How Do We Retire From COVID?

Existing retirement philosophies are out the window

Anyone who has been following my writing for a while probably realizes that I write about two types of things: strict technical topics, and tech adjacent topics. The straight tech topics, such as how to use application $FOO, are useful for introducing new ideas to other tech people. My tech adjacent topics potentially have a much broader audience because those articles are about the impact of technology, not any particular technology itself. Today’s post is one of those adjacent topics and it deals with the unintended consequences of our response to COVID.

Before we go too much further, I’d like to do some expectation setting. I am not well educated in financial matters and retirement planning. In my experience, most people are also not well educated in financial matters, so that is where I am aiming for this article. Also, whenever I put the word “COVID” into any article, there’s a risk that someone will assume I am about to go all conspiracy-theory weird about it. I’m not. It’s real. You need to take precautions. It’s not a government plot (I can’t believe I even have to say this, but I live beside the United States). OK, moving on.


The "off-the-shelf” retirement plan preached in Canada looks something like this: You will need 80% of your working income each year you are retired and you will accumulate this through a combination of savings, government programs, and liquidating assets you no longer need.

Males live an average of 79 years in Canada, females 84. I’m going to split the difference and use 82 years. Generally, people retire at 65. The average income in Canada for “unattached individuals” is $61,000. So, if you expect to live 17 years after retirement, and you need to draw 80% of that salary each year ($48,800), you will consume $830,000. Because Canada is awesome, some of that will be offset by the Old Age Security to the tune of $186,000 over 17 years (maximum for single people). In addition, if you’ve paid into the Canadian Pension Plan during your work life, you could get up to $1,175 a month, but I am going to use the actual, average payout of CPP this year which is about $700/month which works out to $142,000 over 17 years.

Once we crunch this all together, we see that we have to save, or be able to liquidate assets in the value of around $500,000 (half a million bucks) between 65 and 82 years of age just to have a very moderate lifestyle.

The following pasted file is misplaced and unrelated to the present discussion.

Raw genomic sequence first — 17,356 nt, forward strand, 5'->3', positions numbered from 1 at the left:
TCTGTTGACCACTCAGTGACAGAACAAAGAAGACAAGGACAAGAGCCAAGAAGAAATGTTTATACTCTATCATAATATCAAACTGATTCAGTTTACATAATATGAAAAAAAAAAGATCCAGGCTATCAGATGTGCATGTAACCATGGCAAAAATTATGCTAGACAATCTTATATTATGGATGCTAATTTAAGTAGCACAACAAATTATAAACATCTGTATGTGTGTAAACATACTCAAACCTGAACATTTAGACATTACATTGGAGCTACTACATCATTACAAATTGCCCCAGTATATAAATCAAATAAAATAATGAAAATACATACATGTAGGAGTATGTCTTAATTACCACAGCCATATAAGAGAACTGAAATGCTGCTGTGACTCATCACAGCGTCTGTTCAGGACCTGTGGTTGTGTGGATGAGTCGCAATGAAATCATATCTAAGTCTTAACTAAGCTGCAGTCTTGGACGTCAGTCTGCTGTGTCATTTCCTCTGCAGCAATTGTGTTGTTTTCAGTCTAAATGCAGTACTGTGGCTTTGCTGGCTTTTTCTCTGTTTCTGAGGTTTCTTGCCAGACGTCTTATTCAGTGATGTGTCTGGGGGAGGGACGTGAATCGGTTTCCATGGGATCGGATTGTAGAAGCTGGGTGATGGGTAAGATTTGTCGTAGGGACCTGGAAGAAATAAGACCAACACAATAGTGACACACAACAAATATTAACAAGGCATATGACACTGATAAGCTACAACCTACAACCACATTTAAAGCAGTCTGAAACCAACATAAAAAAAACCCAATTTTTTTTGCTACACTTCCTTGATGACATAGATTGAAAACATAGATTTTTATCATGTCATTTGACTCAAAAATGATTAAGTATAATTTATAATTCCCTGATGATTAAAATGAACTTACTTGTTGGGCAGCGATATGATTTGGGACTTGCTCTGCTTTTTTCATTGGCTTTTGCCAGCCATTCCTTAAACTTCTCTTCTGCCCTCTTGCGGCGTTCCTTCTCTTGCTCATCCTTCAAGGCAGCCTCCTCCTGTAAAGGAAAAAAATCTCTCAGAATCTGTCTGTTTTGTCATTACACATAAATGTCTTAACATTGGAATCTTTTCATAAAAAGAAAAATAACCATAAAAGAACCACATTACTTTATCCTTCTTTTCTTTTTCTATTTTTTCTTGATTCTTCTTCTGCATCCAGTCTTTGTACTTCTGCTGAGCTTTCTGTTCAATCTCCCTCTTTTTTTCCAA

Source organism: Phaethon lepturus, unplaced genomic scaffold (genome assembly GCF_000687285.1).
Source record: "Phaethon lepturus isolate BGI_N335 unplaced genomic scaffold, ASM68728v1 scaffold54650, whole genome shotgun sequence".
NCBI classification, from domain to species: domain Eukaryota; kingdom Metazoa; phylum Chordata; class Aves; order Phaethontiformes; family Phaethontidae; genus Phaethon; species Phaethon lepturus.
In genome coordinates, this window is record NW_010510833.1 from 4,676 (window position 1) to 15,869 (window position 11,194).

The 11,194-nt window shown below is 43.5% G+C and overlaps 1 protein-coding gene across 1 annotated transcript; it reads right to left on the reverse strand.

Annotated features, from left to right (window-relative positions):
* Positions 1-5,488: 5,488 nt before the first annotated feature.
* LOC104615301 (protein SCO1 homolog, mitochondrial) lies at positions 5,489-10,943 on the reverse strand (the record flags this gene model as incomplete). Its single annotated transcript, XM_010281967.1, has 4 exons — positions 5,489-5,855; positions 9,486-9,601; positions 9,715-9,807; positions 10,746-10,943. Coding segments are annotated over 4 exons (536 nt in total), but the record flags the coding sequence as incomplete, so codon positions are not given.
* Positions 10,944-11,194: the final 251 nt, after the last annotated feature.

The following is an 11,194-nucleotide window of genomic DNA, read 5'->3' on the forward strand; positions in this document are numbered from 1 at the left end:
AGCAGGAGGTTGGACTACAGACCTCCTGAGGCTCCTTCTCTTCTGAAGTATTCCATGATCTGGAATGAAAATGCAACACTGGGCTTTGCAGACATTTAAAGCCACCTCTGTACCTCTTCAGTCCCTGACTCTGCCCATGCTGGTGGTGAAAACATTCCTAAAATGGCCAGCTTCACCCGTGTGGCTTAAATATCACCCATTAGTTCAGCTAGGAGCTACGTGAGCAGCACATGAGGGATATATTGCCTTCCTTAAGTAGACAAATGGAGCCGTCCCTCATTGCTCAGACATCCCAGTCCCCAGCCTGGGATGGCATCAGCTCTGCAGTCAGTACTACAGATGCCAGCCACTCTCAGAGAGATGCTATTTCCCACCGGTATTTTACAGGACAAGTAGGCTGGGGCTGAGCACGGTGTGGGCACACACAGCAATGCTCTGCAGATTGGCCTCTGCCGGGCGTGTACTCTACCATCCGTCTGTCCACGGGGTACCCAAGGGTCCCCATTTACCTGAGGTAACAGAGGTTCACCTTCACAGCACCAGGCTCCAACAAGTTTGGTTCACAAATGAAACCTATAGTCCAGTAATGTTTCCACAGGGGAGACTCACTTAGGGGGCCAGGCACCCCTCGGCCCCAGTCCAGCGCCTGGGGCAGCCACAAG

Remember that some of that money is taxed when it is withdrawn just like a salary would be.

The 80%

Back to the 80% rule: where does the idea that we can maintain our lifestyle on 20% less income stem from? Conventional wisdom says that 20% is what we “waste” working. It is the money we spend on work clothes, commuting, parking, lunches, and things we would only do if we were working. When we retire, that 20% is magically freed up because we’re not doing those things anymore.

I can’t speak to how accurate that 20% number is. But I can confidently point out that the vast armies of workers who have been sent home during COVID have already stopped spending money on those things. I’ve been working from home since 2014 and I’ve managed to find a nice balance. True, I spend exactly zero on commuting costs, but I don’t work in a towel. I still buy clothes, go out for lunch, and meet people after work, but I definitely don’t spend as much money as I did on work. Eventually, the novelty of working from home will wear off for workers who were sent home during COVID and they will also start spending a few bucks on a normal work-life balance again. But, like me, those expenditures will likely not rise back up to the amount spent while at a brick and mortar office.


We’re in the first wave of COVID. The epidemiology models in Canada predict ever-lessening waves of COVID every few months until there is a widely available vaccine. Eventually, COVID will be gone; either by reducing the vulnerable victim rate to zero through immunity or by the presence of a vaccine. But things will never be the same.

They’ll never be the same because a number of industries have been irreversibly affected by COVID. Some for the better - many businesses, my company included, made dramatic expenditures to facilitate working from home because any other solution was suicide: either figure out this thorny and expensive remote work problem or shut down the company. These types of expenditures had languished on the back burner for years because there was no compelling reason to spend that money before now.